What I’m going to show here isn’t a conventional global gateway because Lululemon supports only an English-language website. But I would suspect that a fair number of international web users may think it will take them to a localized website. The flag, I think, is part of the problem. A user could see the flag and think that this is a global gateway he or she must navigate.

But it’s not an easy gateway to navigate — it’s frustratingly open ended. The gateway link is located well down the home page — not quite in the footer but close:

lululemon_gateway

Clicking on the country name brings up the “Type Your Country” input box.

Here’s where things get interesting.

If I enter “China” I find that my country is supported. This is a fine if I’m an English speaker in China.

lululemon_gateway2

But what if I enter Chinese text? This is what I see:

lululemon_gateway4

Now one could argue that by only supporting Latin text input you’re doing a better job of managing language expectations because there is no translation of text available. Nevertheless, a basic text menu of supported countries would be a better solution than this open-ended input form — and certainly a less resource-intensive approach.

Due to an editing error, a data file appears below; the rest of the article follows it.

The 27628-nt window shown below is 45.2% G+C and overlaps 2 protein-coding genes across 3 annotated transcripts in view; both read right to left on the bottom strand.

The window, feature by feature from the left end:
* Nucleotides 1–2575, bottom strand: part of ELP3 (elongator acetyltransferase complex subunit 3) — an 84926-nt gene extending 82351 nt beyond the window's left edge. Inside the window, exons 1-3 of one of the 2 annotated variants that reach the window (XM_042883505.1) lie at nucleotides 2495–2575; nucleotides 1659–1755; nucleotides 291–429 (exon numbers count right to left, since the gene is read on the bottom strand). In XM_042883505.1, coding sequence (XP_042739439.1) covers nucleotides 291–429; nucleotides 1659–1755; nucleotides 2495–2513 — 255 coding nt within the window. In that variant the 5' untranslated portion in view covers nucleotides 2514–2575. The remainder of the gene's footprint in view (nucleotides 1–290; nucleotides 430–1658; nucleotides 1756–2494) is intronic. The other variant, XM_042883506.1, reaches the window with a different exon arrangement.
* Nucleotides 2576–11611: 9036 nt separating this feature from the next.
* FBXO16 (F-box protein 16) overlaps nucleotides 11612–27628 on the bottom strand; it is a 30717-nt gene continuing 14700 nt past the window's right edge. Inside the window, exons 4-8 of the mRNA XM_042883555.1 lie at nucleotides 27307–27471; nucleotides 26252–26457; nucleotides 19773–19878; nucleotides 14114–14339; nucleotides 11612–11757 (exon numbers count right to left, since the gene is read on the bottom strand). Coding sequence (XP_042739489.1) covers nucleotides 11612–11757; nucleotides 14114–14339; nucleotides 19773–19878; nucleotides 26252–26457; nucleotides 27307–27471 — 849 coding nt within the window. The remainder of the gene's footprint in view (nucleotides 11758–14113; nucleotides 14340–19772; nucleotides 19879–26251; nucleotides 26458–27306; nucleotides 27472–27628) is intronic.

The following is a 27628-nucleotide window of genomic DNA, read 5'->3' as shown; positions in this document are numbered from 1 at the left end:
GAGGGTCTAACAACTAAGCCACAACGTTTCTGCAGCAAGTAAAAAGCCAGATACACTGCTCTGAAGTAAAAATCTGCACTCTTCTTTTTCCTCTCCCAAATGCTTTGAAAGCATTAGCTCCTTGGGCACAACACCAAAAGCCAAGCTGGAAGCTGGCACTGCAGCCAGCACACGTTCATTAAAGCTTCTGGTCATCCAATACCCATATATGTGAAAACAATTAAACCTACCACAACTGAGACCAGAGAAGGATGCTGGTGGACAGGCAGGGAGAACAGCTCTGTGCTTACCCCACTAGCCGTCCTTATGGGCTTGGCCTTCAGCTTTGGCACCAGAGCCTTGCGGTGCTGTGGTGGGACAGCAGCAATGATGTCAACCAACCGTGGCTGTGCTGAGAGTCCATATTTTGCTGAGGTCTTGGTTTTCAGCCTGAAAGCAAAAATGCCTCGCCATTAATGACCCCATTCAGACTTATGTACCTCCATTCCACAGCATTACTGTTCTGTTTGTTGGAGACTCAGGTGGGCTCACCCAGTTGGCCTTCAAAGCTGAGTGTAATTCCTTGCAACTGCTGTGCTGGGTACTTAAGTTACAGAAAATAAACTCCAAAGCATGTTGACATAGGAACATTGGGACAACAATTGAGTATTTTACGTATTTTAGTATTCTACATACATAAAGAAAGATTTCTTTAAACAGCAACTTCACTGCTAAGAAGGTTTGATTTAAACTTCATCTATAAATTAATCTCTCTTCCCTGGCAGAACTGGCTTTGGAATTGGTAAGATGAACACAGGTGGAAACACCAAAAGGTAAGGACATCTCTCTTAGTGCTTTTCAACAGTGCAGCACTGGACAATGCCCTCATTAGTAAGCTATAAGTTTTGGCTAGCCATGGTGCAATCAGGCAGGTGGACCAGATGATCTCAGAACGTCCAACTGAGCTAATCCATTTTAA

This gateway reminds me of the Seinfeld episode in which Kramer plays the Moviefone guy:

On a very positive note, the website uses geolocation to guest the user’s preferred target country. Shown here is the message that a user in Germany sees:

lululemon_geo

It’s in English, naturally, so I’m not sure all users will find this approach user friendly.

But, like I said, this is a first step toward going global.

For more on taking your website global, check out Geolocation for Global Success.